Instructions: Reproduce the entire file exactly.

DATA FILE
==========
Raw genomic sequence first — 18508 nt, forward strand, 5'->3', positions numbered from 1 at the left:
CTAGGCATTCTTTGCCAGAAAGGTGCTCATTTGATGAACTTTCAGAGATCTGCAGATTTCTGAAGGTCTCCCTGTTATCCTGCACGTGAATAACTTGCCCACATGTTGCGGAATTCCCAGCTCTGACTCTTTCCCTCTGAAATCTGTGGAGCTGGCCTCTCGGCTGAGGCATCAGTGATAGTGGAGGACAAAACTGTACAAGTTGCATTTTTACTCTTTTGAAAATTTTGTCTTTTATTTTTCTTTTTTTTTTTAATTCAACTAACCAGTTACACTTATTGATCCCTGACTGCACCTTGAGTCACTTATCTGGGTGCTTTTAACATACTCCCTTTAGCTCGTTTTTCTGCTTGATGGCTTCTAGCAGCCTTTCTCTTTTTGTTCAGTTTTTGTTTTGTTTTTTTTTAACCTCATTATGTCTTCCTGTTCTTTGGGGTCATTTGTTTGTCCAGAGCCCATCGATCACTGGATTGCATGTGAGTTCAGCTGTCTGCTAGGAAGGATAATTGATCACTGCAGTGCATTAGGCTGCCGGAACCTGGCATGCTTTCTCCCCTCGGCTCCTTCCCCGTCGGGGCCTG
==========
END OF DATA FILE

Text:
Raw genomic sequence first — 18508 nt, forward strand, 5'->3', positions numbered from 1 at the left:
CTAGGCATTCTTTGCCAGAAAGGTGCTCATTTGATGAACTTTCAGAGATCTGCAGATTTCTGAAGGTCTCCCTGTTATCCTGCACGTGAATAACTTGCCCACATGTTGCGGAATTCCCAGCTCTGACTCTTTCCCTCTGAAATCTGTGGAGCTGGCCTCTCGGCTGAGGCATCAGTGATAGTGGAGGACAAAACTGTACAAGTTGCATTTTTACTCTTTTGAAAATTTTGTCTTTTATTTTTCTTTTTTTTTTTAATTCAACTAACCAGTTACACTTATTGATCCCTGACTGCACCTTGAGTCACTTATCTGGGTGCTTTTAACATACTCCCTTTAGCTCGTTTTTCTGCTTGATGGCTTCTAGCAGCCTTTCTCTTTTTGTTCAGTTTTTGTTTTGTTTTTTTTTAACCTCATTATGTCTTCCTGTTCTTTGGGGTCATTTGTTTGTCCAGAGCCCATCGATCACTGGATTGCATGTGAGTTCAGCTGTCTGCTAGGAAGGATAATTGATCACTGCAGTGCATTAGGCTGCCGGAACCTGGCATGCTTTCTCCCCTCGGCTCCTTCCCCGTCGGGGCCTG